Other Reasons Why It May Not Happen
Beyond some of these purely technical issues, though, there’s another reason that a real warp bubble may never be created.
Namely, how would you create it? In order to create one of these bubbles around an object, you’d need a tremendous amount of energy and have to produce it as quickly as possible. This is only possible if you already have an incredibly powerful generator on hand—but in order to build that generator in the first place, you’d need exactly what a wormhole could provide: superconductivity (which again requires a wormhole) or antimatter. Antimatter sounds like something from science fiction, but it actually exists—physicists at CERN have successfully made particles of antimatter called antiprotons.
You can’t create a powerful warp bubble in a lab and then throw antimatter into it—that’s just not how it works. To get there, you first need antimatter on hand that you can produce superconductivity with (which again requires a wormhole). In other words, to create one of these things in real life would require having all three technologies—and all of them at an incredibly high level of maturity—simultaneously. Since these are still emerging technologies, we may never be able to produce an actual warp bubble. It may simply be impossible for us to do so for logistical reasons.
Positive Effects on Earth
Many, especially those living near Cape Canaveral in Florida (where Elon Musk will create his first-ever warp bubble), are wondering what effects all of these subatomic particles being fired into space might have on our planet. And though we don’t have solid evidence as to how they’ll affect us at ground level, most agree that it’s probably better to err on the side of caution; I mean, who wouldn’t want to live a few extra years? But if you’re convinced that there could be some sort of unforeseen harm associated with firing particles into space, don’t worry—there are negative implications too. Long story short: Elon Musk won’t be able to use his warp bubble for quite some time; and when he does?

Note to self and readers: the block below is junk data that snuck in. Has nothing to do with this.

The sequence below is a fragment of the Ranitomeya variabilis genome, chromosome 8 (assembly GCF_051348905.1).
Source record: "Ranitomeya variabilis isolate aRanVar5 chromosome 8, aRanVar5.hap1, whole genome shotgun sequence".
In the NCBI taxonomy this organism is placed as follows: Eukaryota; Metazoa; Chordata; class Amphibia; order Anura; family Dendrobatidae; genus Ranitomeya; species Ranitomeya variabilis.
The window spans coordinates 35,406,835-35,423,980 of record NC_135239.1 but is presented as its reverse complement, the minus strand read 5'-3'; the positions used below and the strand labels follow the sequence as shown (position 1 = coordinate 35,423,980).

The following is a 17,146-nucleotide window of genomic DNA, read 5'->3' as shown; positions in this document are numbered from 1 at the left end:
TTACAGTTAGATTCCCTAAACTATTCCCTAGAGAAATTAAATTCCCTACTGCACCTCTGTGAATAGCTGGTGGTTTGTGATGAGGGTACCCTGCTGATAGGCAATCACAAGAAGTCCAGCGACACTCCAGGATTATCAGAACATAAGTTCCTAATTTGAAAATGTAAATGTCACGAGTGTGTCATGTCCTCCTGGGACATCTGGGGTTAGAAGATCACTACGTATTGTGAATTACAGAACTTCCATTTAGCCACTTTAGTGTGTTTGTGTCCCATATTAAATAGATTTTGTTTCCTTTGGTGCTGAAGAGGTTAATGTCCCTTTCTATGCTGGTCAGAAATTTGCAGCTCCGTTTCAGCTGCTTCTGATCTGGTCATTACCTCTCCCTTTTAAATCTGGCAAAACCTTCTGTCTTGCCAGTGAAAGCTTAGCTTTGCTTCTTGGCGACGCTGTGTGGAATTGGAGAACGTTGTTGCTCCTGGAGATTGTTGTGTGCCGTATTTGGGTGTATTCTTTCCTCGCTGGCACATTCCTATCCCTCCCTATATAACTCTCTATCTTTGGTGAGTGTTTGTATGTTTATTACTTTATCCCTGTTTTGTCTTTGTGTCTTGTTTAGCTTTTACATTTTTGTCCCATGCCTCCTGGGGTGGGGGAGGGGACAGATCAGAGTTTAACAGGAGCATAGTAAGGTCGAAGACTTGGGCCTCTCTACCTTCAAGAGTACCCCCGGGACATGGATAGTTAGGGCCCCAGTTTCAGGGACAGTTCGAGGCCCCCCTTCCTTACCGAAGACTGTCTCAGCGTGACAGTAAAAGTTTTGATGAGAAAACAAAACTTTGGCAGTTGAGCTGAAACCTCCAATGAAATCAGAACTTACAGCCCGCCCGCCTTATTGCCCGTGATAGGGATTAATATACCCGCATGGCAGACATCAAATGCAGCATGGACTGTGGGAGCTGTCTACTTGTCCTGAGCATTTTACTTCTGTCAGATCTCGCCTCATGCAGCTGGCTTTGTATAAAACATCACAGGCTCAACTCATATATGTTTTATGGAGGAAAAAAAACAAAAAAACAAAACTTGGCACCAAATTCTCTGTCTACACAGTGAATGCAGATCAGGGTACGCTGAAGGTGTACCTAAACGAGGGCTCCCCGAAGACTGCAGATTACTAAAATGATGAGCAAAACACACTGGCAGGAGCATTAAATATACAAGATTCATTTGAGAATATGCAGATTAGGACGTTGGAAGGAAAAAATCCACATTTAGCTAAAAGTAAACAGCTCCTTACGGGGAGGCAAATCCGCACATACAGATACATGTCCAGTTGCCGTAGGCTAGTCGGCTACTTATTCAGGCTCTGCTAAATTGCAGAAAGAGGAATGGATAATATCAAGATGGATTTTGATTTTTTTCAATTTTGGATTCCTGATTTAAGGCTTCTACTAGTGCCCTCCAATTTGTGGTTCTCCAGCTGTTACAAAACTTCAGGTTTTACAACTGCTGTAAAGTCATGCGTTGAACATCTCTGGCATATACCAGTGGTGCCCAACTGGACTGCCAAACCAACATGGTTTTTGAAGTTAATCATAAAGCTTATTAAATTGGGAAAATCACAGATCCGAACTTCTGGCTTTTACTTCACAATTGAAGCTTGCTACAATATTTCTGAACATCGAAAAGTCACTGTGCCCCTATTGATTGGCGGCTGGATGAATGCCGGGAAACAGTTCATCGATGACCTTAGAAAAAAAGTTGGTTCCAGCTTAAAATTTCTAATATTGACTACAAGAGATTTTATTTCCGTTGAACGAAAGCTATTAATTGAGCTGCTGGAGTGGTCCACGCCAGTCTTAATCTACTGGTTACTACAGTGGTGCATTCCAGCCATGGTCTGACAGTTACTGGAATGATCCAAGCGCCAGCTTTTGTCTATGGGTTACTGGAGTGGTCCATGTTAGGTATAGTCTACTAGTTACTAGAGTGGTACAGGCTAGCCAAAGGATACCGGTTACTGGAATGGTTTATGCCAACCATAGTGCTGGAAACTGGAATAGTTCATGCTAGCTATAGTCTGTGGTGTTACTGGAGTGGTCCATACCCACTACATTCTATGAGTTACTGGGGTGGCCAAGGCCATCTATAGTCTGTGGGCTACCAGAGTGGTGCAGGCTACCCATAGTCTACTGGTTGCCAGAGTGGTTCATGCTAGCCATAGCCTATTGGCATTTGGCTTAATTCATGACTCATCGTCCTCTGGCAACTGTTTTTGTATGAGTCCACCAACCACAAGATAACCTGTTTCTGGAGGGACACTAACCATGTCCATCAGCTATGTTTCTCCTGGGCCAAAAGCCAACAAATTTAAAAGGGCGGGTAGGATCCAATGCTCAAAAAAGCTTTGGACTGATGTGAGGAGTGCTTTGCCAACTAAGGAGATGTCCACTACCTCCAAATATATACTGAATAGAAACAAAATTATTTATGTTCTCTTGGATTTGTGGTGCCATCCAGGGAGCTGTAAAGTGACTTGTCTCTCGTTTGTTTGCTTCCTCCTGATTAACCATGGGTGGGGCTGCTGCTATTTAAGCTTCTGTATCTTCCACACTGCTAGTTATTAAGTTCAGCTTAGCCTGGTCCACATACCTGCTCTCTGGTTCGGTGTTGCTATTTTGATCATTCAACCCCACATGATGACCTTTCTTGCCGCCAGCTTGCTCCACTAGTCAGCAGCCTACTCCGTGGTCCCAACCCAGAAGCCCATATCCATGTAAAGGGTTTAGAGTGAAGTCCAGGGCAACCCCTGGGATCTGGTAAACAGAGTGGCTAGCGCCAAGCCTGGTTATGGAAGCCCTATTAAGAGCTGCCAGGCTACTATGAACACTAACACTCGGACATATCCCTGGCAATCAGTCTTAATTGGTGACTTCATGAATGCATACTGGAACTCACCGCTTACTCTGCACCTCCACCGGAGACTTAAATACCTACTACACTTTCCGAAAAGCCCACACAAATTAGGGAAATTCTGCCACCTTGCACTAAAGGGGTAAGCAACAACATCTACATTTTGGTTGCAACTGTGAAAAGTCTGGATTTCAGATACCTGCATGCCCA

Oh, and in case you were wondering: no, he isn’t doing all of these things because he wants to make life better for those living on Earth. While it’s definitely a nice side effect, his primary goal is actually to advance our understanding of how we can eventually become a multi-planetary species. In other words: as crazy as some may think it sounds—it may very well be possible for us to one day live on other planets. That’s right: perhaps in just a few decades, we’ll have colonies on Mars or maybe even Alpha Centauri!
But before any of that can happen, we need to first figure out how to travel faster than our current speed limit: light speed. Think about it: as of now, it takes us approximately eight minutes for NASA’s New Horizons probe to reach Pluto from Earth—and that was traveling at about 35,000 miles per hour! Clearly, there’s a lot of work to be done in terms of space exploration. To be fair though, I suppose you could say that with all he has going on right now (among them taking Tesla public and building reusable rockets), Elon Musk is doing an impressive job staying focused on his goal; even if no one really knows exactly when his warp bubble will become a reality.
Final Thoughts on Wrap Bubble
Could it really be possible to create a warp bubble in space? Everyone seems to have an opinion about Musk’s latest endeavor, but for now, there is only one way to find out if a warp bubble can really exist: get busy planning. The first test of The Spaceship will take place in 2019 and you can bet some very smart people are hard at work behind closed doors trying to figure out how exactly to make it happen. Elon has an interesting talent for getting us talking about his ideas and dreaming up what they could mean, whether they turn out to be fact or fiction.
We should all be interested in what happens next because a real warp bubble would certainly have profound implications for our planet. Scientists still aren’t sure if it could actually happen but when Elon puts his mind to something there is always something to learn. Could wrapping space create wormholes or other types of matter? It will be fascinating to see what types of scientific discoveries come out of making a wrap bubble in space and whether humanity can harness these cosmic phenomena to open new doors and travel vast distances more quickly than ever before. Even if it doesn’t work out quite as we expect, we have plenty to look forward to from The Spaceship Company nonetheless.
As innovators continue to think about ways we can get off Earth, innovations that make space affordable will change society and make way for an interplanetary human race. Ingenuity and determination are powerful things! What does your ideal vision of mankind’s future in space look like